August 2015
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EDITO
Saturday, 01 August 2015

Spain and Curaçao have signed a framework agreement for technical cooperation to strengthen the fight against illegal, unreported and unregulated (IUU) fishing. The agreement provides that both sides shall share data relevant to combating IUU fishing, including on tools used for control and inspection of fishing activities. There is also a training component to the agreement, whereby fisheries inspectors will receive both theoretical and practical training. Spain is one of the leading countries taking active steps to combat IUU fishing and has been involved in a number of international cooperation activities (e.g. Operation Sparrow).

At the Sub-regional Workshop on Branding and the Use of Geographical Indications (GIs) in the Development of Management Strategies for Origin-Linked Products in Jamaica, Caribbean experts highlighted the importance of  protecting intellectual property(IP), and the links this had for the region's economic development. The European Union (EU) – as a major advocate of the use of GI, such as Cognac, Roquefort cheese, Parma ham - provided financial assistance to the Caribbean Export Development Agency, as well as support through the programmes linked to the Economic Partnership Agreement (EPA) between the EU and CARIFORUM to develop the use of GI's across the Caribbean. Promising GI's include Grenada Nutmeg and “Toledo cacao”, Trinidad and Tobago Cocoa and Antigua Black Pineapple and Jamaican Jerk.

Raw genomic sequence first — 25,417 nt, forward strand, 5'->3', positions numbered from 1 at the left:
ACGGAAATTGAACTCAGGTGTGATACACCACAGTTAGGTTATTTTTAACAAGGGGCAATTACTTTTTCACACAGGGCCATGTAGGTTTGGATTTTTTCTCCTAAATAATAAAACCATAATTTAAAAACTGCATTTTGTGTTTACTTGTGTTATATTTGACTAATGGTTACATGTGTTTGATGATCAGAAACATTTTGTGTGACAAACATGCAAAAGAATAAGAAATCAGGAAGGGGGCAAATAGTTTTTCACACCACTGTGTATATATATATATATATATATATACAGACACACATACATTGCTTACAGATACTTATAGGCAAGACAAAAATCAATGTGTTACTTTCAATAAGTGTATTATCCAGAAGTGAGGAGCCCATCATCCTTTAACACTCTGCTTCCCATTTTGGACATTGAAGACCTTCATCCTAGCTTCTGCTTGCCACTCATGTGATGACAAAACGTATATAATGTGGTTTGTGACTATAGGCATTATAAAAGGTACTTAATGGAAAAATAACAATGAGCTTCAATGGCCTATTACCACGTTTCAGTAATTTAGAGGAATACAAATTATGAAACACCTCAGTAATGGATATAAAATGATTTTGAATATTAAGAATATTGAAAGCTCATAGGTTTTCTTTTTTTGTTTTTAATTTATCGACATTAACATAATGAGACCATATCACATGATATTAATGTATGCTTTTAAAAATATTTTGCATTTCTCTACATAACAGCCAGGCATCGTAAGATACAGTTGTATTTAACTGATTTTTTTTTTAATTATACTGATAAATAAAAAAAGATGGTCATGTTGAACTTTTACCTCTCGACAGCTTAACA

The 4th meeting of ACP Ministers in charge of Fisheries and Aquaculture was held at ACP House in Brussels, from 22 to 23 July 2015. The roadmap highlights, inter alia, the points raised in the meeting: (i) adequate financial resources and collaboration with key partner institutions to support CAP fisheries, notably EU, FAO, IFAD, UNIDO and the World Bank; (ii) ambitious goals at COP21 in order to mitigate the negative effects that climate change has on the fisheries sector; (iii)  enhanced coordinated action to fight both Illegal, Unreported and Unregulated (IUU) fishing and piracy; (iv) development of aquaculture and fisheries sector as a means for creating decent jobs, especially for youth and women, as well as the preservation of aquatic biodiversity; (v)  coherence and appropriate policies among regional economic integration organisations and regional fisheries organisations to achieve this aim.

Monday, 27 July 2015

The next Brussels Development Briefings no. 42 on Women entrepreneurs – key players in ACP agribusiness development  shall be held on 17th September 2015. Women make essential contributions to agriculture and rural economic activities in ACP countries but still face limitations in integrating the agribusiness sector and upscaling their businesses. This briefing will look at successful business cases led by women entrepreneurs and analysing the drivers of success. Register, follow live and find out more at:http://brusselsbriefing.net

Friday, 24 July 2015

The final outcome  of the Third International Financing for Development Conference which took place in Addis Ababa has been published. The Heads of State and Government and High Representatives expressed their support for sustainable agriculture, including forestry, fisheries and pastoralism, as well as the importance of action to fight malnutrition and hunger among the urban poor. The document notes of encouragement for increased public and private investments. Many international organizations received recognition for their work in the field of agriculture, including the Committee on World Food Security, the International Fund for Agricultural Development, the Food and Agriculture Organization of the United Nations (FAO), the World Food Programme, the World Bank and other multilateral development banks, as well as the Comprehensive Africa Agriculture Development Programme.